In those years, some libertarian workers met regularly at the Lévano house (located in La Victoria District, Lima) where they "spoke like doctors. Backing up their opinions, they displayed their knowledge as they quoted Peter Kropotkin, Mikhail Bakunin, Anselmo Lorenzo and Errico Malatesta".[5] There were also some students who were sympathetic to libertarian ideas, such as Juan Manuel Carreño and Erasmo Roca.

Among the prominent militants of the time were Manuel C. Lévano, Delfín Lévano, Carlos Barba, Nicolás Gutarra, Pedro Cisneros, Adalberto Fonkén, Eulogio Otazú, Christian Dam, and Manuel González Prada. González Prada was the author of important and influential texts: Free Pages (1894) and Hours of Struggle (1908).

González Prada was concerned with the ethnic-class relationship, exposing the exploitation of indigenous people and the different manifestations of "racial" discrimination. This remarkable writer, admired by Mariátegui, who took his indigenista flags and combined his peasant activity with various tasks in the labor movement.

— Luis Vitale[6]

In the 1910s and 1920s, in the town of Vitarte (east of Lima), there was a solid anarchist nucleus, linked to the workers at the local textile factory. One of the first propagandists of anarchist ideas and a member of the La Protesta group was the spinner called Juan Híjar Salazar. Other anarchists from Vitarte included Celso Soto, Gumercindo Calderón, Antonio Patrón, Noé Salcedo, Fernando Borjas, Esther del Solar, Miguel Pasquel, Augustina Araníbar and A. Fonkén. Julio Portocarrero, a prominent socialist trade unionist, was prone to libertarian ideas in his early youth, as he distributed the newspaper "La Protesta" for several years at the Vitarte factory.[7] An important cultural tradition, promoted by libertarians in Vitarte, was the so-called Plant Festival, which emerged in the early 1920s, with the aim of becoming a proletarian alternative to the Christian holiday of Christmas. The first Feast of the Plant was held on December 25, 1921. The Libertarian Women's Center was one of the organizations that participated, along with several delegations.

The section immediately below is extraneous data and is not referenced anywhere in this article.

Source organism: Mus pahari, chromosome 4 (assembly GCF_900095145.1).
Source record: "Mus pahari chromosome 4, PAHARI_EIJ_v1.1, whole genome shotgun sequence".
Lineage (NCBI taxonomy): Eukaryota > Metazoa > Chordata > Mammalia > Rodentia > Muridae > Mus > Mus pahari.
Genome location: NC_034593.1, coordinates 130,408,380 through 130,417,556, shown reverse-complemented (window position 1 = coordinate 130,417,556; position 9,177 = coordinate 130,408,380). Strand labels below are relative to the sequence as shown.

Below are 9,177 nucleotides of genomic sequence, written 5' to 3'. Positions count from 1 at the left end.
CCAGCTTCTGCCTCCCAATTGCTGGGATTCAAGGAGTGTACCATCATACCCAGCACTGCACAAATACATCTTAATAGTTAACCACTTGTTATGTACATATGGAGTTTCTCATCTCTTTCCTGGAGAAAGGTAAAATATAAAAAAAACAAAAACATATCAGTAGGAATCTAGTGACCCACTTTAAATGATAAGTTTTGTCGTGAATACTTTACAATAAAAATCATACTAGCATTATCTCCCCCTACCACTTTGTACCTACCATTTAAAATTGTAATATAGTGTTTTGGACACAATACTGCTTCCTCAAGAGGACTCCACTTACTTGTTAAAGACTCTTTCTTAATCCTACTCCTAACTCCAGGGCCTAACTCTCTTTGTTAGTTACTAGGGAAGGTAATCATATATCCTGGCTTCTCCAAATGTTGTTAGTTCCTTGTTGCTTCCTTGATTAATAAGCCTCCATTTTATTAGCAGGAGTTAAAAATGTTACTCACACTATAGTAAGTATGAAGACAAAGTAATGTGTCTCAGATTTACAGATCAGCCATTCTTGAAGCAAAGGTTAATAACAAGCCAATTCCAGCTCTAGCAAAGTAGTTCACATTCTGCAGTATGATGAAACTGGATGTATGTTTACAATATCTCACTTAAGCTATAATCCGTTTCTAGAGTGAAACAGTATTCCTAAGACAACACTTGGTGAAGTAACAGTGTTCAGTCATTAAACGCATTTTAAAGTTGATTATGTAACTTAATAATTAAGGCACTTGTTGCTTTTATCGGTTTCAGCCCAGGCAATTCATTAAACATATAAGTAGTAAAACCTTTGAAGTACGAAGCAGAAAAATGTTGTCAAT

During the 1920s, the Union of Civil Construction Workers emerged, publishing El Nivel and El Obrero Constructor. During these years, government repression was felt strongly, closing printing presses and stores, in addition to murdering many anarchists. In Trujillo, anarcho-syndicalists participated in a workers' uprising, which would be capitalized on by the American Revolutionary Popular Alliance (APRA). The decline of anarchism due to repression caused anarchists to lose positions in the labor movement. Some activists were deported, in the case of Gutarra, who was deported to Colombia in the early 1920s, and then on to Panama in 1924.

In the Anarchist Federation of Peru was formed by some of the militants who continued the libertarian tradition gathered. They republished "La Protesta" for 2 years and edited documents until the 1960s, when it disappeared entirely. Teobaldo Cayetano was a baker worker who belonged to the "Arm and brain", a libertarian cell of the "Star of Peru" . He wrote in La Protesta, during the 1940s. In 1957, he was appointed defense secretary of the "La Estrella" Huancayo Society of Bakers. In the early 1960s, he was elected regional secretary of Lima by this union.